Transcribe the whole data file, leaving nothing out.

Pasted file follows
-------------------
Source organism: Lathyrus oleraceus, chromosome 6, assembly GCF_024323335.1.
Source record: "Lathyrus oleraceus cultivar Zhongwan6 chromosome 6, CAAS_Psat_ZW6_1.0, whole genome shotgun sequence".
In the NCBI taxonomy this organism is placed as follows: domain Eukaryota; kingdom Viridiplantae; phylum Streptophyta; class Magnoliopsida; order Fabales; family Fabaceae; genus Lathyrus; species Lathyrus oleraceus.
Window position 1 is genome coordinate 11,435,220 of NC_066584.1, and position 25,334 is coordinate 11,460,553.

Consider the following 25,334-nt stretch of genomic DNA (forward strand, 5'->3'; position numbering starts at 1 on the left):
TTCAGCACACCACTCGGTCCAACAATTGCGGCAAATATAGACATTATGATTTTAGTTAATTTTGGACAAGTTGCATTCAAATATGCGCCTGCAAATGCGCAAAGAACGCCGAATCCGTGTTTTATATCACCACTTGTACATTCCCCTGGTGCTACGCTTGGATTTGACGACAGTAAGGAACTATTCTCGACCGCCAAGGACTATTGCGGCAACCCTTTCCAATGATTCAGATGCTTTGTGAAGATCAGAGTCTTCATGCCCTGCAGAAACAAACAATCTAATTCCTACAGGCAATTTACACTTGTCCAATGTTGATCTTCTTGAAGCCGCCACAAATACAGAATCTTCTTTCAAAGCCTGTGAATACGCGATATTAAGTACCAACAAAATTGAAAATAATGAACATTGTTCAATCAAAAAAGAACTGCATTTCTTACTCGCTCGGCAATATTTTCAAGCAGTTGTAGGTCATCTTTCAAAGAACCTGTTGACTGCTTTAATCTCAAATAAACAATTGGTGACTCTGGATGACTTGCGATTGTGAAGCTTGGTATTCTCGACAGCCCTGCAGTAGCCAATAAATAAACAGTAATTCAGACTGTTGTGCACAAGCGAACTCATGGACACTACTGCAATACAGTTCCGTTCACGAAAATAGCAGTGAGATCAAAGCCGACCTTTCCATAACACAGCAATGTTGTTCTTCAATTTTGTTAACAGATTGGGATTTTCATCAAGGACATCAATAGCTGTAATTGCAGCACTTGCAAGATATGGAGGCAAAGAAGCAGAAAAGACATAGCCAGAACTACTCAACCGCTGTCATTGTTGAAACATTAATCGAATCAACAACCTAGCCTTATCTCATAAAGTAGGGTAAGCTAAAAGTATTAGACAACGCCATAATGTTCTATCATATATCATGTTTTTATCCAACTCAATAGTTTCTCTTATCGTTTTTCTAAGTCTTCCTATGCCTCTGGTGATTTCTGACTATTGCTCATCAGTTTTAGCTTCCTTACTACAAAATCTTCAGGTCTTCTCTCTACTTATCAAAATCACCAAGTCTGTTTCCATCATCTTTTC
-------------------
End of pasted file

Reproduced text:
Source organism: Lathyrus oleraceus, chromosome 6, assembly GCF_024323335.1.
Source record: "Lathyrus oleraceus cultivar Zhongwan6 chromosome 6, CAAS_Psat_ZW6_1.0, whole genome shotgun sequence".
In the NCBI taxonomy this organism is placed as follows: domain Eukaryota; kingdom Viridiplantae; phylum Streptophyta; class Magnoliopsida; order Fabales; family Fabaceae; genus Lathyrus; species Lathyrus oleraceus.
Window position 1 is genome coordinate 11,435,220 of NC_066584.1, and position 25,334 is coordinate 11,460,553.

Consider the following 25,334-nt stretch of genomic DNA (forward strand, 5'->3'; position numbering starts at 1 on the left):
TTCAGCACACCACTCGGTCCAACAATTGCGGCAAATATAGACATTATGATTTTAGTTAATTTTGGACAAGTTGCATTCAAATATGCGCCTGCAAATGCGCAAAGAACGCCGAATCCGTGTTTTATATCACCACTTGTACATTCCCCTGGTGCTACGCTTGGATTTGACGACAGTAAGGAACTATTCTCGACCGCCAAGGACTATTGCGGCAACCCTTTCCAATGATTCAGATGCTTTGTGAAGATCAGAGTCTTCATGCCCTGCAGAAACAAACAATCTAATTCCTACAGGCAATTTACACTTGTCCAATGTTGATCTTCTTGAAGCCGCCACAAATACAGAATCTTCTTTCAAAGCCTGTGAATACGCGATATTAAGTACCAACAAAATTGAAAATAATGAACATTGTTCAATCAAAAAAGAACTGCATTTCTTACTCGCTCGGCAATATTTTCAAGCAGTTGTAGGTCATCTTTCAAAGAACCTGTTGACTGCTTTAATCTCAAATAAACAATTGGTGACTCTGGATGACTTGCGATTGTGAAGCTTGGTATTCTCGACAGCCCTGCAGTAGCCAATAAATAAACAGTAATTCAGACTGTTGTGCACAAGCGAACTCATGGACACTACTGCAATACAGTTCCGTTCACGAAAATAGCAGTGAGATCAAAGCCGACCTTTCCATAACACAGCAATGTTGTTCTTCAATTTTGTTAACAGATTGGGATTTTCATCAAGGACATCAATAGCTGTAATTGCAGCACTTGCAAGATATGGAGGCAAAGAAGCAGAAAAGACATAGCCAGAACTACTCAACCGCTGTCATTGTTGAAACATTAATCGAATCAACAACCTAGCCTTATCTCATAAAGTAGGGTAAGCTAAAAGTATTAGACAACGCCATAATGTTCTATCATATATCATGTTTTTATCCAACTCAATAGTTTCTCTTATCGTTTTTCTAAGTCTTCCTATGCCTCTGGTGATTTCTGACTATTGCTCATCAGTTTTAGCTTCCTTACTACAAAATCTTCAGGTCTTCTCTCTACTTATCAAAATCACCAAGTCTGTTTCCATCATCTTTTC